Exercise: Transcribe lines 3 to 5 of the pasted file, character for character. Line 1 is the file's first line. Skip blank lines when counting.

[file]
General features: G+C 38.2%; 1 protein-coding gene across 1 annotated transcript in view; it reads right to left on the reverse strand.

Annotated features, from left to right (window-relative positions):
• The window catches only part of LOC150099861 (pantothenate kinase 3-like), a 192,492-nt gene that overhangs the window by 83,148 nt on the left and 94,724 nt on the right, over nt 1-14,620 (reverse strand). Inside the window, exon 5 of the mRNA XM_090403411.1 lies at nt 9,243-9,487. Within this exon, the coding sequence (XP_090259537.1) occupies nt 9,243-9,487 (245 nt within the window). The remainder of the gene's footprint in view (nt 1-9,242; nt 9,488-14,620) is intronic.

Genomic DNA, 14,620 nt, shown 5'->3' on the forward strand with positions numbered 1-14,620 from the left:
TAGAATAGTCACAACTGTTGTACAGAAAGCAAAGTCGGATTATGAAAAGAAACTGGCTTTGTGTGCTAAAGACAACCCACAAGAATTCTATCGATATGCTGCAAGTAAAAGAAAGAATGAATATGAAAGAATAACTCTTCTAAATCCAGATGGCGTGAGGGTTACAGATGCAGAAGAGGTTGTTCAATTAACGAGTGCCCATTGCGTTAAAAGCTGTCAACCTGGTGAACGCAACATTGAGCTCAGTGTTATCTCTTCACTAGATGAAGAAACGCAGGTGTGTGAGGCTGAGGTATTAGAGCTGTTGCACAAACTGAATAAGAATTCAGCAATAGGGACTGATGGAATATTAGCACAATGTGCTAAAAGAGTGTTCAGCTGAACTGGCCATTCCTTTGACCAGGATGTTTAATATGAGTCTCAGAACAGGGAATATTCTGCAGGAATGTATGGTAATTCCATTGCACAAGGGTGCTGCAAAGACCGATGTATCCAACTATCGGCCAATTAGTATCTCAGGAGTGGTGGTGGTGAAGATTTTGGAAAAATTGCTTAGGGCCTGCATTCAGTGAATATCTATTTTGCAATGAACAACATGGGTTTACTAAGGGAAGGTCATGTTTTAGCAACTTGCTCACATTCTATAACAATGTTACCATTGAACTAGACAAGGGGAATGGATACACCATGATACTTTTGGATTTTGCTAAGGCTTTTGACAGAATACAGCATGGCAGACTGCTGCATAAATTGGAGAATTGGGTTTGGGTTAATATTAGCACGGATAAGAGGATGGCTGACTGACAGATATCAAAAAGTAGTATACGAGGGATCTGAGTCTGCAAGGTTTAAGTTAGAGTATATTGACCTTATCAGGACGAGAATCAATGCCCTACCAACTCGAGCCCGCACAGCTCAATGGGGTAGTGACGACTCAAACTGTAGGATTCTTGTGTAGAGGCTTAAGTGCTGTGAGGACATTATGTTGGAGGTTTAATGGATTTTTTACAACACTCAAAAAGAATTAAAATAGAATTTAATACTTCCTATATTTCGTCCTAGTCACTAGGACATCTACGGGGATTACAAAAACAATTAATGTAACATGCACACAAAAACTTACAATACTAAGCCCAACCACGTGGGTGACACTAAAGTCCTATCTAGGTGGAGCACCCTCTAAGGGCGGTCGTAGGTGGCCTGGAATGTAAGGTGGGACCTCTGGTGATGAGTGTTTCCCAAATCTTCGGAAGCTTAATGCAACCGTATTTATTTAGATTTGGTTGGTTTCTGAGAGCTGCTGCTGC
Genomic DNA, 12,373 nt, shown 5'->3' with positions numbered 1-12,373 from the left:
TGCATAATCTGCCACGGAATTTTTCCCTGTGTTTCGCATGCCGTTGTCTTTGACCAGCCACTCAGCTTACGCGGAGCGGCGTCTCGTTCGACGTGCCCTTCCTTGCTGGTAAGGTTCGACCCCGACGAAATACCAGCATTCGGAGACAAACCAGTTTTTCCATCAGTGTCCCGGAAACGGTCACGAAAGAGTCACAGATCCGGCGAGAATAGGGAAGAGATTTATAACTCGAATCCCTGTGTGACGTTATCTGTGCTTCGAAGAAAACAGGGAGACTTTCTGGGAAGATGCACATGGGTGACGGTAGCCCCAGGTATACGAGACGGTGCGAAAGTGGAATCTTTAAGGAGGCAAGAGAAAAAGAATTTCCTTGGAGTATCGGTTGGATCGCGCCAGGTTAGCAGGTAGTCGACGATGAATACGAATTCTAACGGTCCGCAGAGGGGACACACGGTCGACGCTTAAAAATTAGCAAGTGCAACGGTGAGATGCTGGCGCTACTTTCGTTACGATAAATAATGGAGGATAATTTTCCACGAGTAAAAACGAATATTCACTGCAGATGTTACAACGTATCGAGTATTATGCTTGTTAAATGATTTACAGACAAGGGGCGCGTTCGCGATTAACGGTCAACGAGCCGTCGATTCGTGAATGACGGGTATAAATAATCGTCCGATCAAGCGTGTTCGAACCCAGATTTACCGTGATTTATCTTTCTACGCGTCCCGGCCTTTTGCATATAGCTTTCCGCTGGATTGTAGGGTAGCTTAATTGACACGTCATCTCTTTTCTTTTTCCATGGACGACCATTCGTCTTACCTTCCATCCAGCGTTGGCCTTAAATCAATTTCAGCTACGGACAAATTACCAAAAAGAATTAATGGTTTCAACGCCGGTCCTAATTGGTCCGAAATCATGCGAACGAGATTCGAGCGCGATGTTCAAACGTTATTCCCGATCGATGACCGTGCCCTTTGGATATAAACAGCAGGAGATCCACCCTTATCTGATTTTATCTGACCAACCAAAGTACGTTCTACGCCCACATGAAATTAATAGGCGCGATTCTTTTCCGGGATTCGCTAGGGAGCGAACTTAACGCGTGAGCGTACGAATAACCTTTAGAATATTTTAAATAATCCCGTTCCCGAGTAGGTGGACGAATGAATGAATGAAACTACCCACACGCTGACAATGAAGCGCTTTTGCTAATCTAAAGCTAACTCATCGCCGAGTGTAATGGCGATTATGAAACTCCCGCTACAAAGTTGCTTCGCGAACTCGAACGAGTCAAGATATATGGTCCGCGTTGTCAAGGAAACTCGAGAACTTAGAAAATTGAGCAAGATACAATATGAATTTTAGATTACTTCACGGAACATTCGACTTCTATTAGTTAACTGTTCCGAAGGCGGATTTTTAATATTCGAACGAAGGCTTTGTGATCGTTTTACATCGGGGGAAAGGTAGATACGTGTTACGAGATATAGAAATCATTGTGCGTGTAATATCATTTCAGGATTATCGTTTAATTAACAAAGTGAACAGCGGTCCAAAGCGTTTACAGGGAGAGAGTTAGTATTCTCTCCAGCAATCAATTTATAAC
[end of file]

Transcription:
• The window catches only part of LOC150099861 (pantothenate kinase 3-like), a 192,492-nt gene that overhangs the window by 83,148 nt on the left and 94,724 nt on the right, over nt 1-14,620 (reverse strand). Inside the window, exon 5 of the mRNA XM_090403411.1 lies at nt 9,243-9,487. Within this exon, the coding sequence (XP_090259537.1) occupies nt 9,243-9,487 (245 nt within the window). The remainder of the gene's footprint in view (nt 1-9,242; nt 9,488-14,620) is intronic.

Genomic DNA, 14,620 nt, shown 5'->3' on the forward strand with positions numbered 1-14,620 from the left:
TAGAATAGTCACAACTGTTGTACAGAAAGCAAAGTCGGATTATGAAAAGAAACTGGCTTTGTGTGCTAAAGACAACCCACAAGAATTCTATCGATATGCTGCAAGTAAAAGAAAGAATGAATATGAAAGAATAACTCTTCTAAATCCAGATGGCGTGAGGGTTACAGATGCAGAAGAGGTTGTTCAATTAACGAGTGCCCATTGCGTTAAAAGCTGTCAACCTGGTGAACGCAACATTGAGCTCAGTGTTATCTCTTCACTAGATGAAGAAACGCAGGTGTGTGAGGCTGAGGTATTAGAGCTGTTGCACAAACTGAATAAGAATTCAGCAATAGGGACTGATGGAATATTAGCACAATGTGCTAAAAGAGTGTTCAGCTGAACTGGCCATTCCTTTGACCAGGATGTTTAATATGAGTCTCAGAACAGGGAATATTCTGCAGGAATGTATGGTAATTCCATTGCACAAGGGTGCTGCAAAGACCGATGTATCCAACTATCGGCCAATTAGTATCTCAGGAGTGGTGGTGGTGAAGATTTTGGAAAAATTGCTTAGGGCCTGCATTCAGTGAATATCTATTTTGCAATGAACAACATGGGTTTACTAAGGGAAGGTCATGTTTTAGCAACTTGCTCACATTCTATAACAATGTTACCATTGAACTAGACAAGGGGAATGGATACACCATGATACTTTTGGATTTTGCTAAGGCTTTTGACAGAATACAGCATGGCAGACTGCTGCATAAATTGGAGAATTGGGTTTGGGTTAATATTAGCACGGATAAGAGGATGGCTGACTGACAGATATCAAAAAGTAGTATACGAGGGATCTGAGTCTGCAAGGTTTAAGTTAGAGTATATTGACCTTATCAGGACGAGAATCAATGCCCTACCAACTCGAGCCCGCACAGCTCAATGGGGTAGTGACGACTCAAACTGTAGGATTCTTGTGTAGAGGCTTAAGTGCTGTGAGGACATTATGTTGGAGGTTTAATGGATTTTTTACAACACTCAAAAAGAATTAAAATAGAATTTAATACTTCCTATATTTCGTCCTAGTCACTAGGACATCTACGGGGATTACAAAAACAATTAATGTAACATGCACACAAAAACTTACAATACTAAGCCCAACCACGTGGGTGACACTAAAGTCCTATCTAGGTGGAGCACCCTCTAAGGGCGGTCGTAGGTGGCCTGGAATGTAAGGTGGGACCTCTGGTGATGAGTGTTTCCCAAATCTTCGGAAGCTTAATGCAACCGTATTTATTTAGATTTGGTTGGTTTCTGAGAGCTGCTGCTGC